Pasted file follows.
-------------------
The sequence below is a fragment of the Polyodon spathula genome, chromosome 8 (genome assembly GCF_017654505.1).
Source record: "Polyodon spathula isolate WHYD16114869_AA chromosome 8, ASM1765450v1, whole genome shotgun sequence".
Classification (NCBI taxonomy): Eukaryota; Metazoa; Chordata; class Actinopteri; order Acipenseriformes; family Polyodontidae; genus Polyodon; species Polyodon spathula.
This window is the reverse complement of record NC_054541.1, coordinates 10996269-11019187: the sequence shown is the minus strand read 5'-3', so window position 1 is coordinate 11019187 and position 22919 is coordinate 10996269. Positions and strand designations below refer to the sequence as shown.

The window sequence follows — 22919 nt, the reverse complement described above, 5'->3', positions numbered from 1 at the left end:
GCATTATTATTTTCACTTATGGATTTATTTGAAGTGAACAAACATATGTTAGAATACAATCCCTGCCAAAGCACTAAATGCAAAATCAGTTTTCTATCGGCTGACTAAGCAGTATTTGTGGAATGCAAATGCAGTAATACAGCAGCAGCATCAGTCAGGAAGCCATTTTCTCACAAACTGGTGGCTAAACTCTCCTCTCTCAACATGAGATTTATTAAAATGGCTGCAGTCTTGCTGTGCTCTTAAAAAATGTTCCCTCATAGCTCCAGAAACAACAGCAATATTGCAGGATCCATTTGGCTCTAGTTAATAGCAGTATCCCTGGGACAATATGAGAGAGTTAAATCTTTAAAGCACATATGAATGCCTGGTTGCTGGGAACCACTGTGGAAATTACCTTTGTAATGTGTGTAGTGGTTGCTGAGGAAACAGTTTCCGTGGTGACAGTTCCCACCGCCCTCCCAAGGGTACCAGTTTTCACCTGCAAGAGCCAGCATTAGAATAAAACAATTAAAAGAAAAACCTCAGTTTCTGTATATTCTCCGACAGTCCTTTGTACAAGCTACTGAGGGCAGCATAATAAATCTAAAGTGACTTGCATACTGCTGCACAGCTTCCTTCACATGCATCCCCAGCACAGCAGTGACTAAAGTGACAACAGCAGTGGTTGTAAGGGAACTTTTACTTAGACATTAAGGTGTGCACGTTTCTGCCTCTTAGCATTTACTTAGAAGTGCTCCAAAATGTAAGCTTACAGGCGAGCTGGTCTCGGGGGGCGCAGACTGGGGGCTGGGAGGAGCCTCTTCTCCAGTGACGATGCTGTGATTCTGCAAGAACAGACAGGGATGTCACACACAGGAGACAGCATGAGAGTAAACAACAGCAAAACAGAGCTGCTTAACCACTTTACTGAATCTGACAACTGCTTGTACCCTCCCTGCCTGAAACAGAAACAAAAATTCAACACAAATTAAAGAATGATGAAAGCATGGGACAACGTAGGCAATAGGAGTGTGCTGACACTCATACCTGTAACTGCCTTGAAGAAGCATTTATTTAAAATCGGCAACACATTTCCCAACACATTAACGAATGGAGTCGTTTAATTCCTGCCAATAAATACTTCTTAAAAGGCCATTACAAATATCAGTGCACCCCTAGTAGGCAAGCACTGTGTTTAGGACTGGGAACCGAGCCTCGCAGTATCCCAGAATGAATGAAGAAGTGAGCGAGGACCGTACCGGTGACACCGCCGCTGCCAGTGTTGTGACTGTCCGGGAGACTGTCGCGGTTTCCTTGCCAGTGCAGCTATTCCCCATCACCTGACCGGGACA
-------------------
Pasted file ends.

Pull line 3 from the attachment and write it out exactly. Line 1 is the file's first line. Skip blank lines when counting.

Classification (NCBI taxonomy): Eukaryota; Metazoa; Chordata; class Actinopteri; order Acipenseriformes; family Polyodontidae; genus Polyodon; species Polyodon spathula.